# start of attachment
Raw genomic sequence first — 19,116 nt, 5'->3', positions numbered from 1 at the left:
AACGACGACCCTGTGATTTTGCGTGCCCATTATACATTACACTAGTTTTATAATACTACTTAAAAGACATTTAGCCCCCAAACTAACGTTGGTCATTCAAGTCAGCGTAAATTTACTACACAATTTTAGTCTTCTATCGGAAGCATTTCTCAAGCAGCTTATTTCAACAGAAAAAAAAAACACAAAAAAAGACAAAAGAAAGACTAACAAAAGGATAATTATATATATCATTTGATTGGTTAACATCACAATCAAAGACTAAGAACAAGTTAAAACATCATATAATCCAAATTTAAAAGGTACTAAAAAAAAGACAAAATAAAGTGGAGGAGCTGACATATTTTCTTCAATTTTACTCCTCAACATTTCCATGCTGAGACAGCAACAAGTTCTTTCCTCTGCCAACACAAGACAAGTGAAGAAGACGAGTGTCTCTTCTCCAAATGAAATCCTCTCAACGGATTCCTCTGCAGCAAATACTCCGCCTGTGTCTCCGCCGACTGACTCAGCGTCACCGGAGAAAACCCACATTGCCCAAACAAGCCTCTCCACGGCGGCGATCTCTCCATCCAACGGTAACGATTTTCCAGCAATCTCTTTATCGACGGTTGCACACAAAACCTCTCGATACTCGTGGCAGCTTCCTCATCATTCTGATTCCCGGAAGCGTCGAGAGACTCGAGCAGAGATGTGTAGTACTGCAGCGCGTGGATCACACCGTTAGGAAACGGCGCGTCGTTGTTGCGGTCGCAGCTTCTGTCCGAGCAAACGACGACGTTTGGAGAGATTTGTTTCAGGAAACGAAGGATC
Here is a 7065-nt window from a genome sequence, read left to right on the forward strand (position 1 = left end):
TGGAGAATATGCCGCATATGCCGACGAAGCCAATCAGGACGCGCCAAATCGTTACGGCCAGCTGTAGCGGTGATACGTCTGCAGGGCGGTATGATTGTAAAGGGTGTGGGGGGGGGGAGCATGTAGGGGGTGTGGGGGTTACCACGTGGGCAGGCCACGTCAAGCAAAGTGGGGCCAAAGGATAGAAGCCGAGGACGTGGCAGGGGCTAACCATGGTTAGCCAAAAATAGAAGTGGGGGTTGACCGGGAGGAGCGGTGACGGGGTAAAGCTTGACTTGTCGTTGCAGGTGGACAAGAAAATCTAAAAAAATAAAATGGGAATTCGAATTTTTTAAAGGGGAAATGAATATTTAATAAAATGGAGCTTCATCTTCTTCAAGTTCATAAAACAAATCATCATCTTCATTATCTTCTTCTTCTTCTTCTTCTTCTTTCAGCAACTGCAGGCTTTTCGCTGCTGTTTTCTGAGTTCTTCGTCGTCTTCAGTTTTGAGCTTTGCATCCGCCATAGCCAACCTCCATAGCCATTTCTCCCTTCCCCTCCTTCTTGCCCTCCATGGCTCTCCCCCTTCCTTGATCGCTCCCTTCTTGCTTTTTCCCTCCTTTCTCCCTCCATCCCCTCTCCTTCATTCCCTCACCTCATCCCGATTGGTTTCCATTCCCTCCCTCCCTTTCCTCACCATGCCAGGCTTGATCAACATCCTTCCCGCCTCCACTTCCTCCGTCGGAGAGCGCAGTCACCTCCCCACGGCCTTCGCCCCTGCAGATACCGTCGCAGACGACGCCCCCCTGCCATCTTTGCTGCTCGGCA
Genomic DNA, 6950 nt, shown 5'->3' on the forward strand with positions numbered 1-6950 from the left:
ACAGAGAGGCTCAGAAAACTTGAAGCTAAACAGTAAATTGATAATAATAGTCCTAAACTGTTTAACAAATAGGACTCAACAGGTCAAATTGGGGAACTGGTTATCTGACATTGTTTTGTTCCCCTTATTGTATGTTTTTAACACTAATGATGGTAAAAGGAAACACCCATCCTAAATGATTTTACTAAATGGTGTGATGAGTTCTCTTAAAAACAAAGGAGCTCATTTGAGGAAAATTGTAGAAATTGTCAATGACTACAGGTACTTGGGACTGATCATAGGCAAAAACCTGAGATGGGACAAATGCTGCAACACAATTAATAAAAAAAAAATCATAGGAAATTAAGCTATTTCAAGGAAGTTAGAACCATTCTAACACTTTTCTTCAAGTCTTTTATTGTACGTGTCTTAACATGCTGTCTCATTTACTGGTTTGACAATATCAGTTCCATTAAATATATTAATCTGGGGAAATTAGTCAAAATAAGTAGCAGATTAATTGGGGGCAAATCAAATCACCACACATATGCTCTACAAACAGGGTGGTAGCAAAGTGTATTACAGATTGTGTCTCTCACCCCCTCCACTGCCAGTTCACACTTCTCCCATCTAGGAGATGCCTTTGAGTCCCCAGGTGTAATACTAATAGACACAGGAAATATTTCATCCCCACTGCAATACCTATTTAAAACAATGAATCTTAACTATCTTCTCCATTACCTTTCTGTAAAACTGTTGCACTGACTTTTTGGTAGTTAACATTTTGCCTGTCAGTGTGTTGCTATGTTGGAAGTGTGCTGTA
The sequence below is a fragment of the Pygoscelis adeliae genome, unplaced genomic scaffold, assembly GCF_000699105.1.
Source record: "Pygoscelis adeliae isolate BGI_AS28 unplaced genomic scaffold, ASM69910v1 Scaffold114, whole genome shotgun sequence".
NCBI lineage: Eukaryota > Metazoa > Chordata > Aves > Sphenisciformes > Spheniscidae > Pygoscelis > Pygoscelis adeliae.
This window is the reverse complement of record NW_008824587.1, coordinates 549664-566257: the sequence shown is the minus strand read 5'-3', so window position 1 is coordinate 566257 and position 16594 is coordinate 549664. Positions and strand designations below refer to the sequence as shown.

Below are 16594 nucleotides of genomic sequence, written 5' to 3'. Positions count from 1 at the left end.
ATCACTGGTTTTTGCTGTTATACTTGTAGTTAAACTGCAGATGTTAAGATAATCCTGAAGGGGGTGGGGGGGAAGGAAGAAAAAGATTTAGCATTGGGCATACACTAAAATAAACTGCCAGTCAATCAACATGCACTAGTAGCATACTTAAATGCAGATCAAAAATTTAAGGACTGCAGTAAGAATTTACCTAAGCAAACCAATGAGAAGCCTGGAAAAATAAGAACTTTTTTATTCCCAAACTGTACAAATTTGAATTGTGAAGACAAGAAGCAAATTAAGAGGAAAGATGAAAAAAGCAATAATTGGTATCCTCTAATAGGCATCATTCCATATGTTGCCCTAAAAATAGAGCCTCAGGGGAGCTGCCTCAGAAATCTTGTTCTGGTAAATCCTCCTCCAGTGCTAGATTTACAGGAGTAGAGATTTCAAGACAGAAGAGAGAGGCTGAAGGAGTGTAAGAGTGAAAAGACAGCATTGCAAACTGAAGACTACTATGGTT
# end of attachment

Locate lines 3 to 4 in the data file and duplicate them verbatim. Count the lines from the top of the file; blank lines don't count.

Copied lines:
Here is a 7065-nt window from a genome sequence, read left to right on the forward strand (position 1 = left end):
TGGAGAATATGCCGCATATGCCGACGAAGCCAATCAGGACGCGCCAAATCGTTACGGCCAGCTGTAGCGGTGATACGTCTGCAGGGCGGTATGATTGTAAAGGGTGTGGGGGGGGGGAGCATGTAGGGGGTGTGGGGGTTACCACGTGGGCAGGCCACGTCAAGCAAAGTGGGGCCAAAGGATAGAAGCCGAGGACGTGGCAGGGGCTAACCATGGTTAGCCAAAAATAGAAGTGGGGGTTGACCGGGAGGAGCGGTGACGGGGTAAAGCTTGACTTGTCGTTGCAGGTGGACAAGAAAATCTAAAAAAATAAAATGGGAATTCGAATTTTTTAAAGGGGAAATGAATATTTAATAAAATGGAGCTTCATCTTCTTCAAGTTCATAAAACAAATCATCATCTTCATTATCTTCTTCTTCTTCTTCTTCTTCTTTCAGCAACTGCAGGCTTTTCGCTGCTGTTTTCTGAGTTCTTCGTCGTCTTCAGTTTTGAGCTTTGCATCCGCCATAGCCAACCTCCATAGCCATTTCTCCCTTCCCCTCCTTCTTGCCCTCCATGGCTCTCCCCCTTCCTTGATCGCTCCCTTCTTGCTTTTTCCCTCCTTTCTCCCTCCATCCCCTCTCCTTCATTCCCTCACCTCATCCCGATTGGTTTCCATTCCCTCCCTCCCTTTCCTCACCATGCCAGGCTTGATCAACATCCTTCCCGCCTCCACTTCCTCCGTCGGAGAGCGCAGTCACCTCCCCACGGCCTTCGCCCCTGCAGATACCGTCGCAGACGACGCCCCCCTGCCATCTTTGCTGCTCGGCA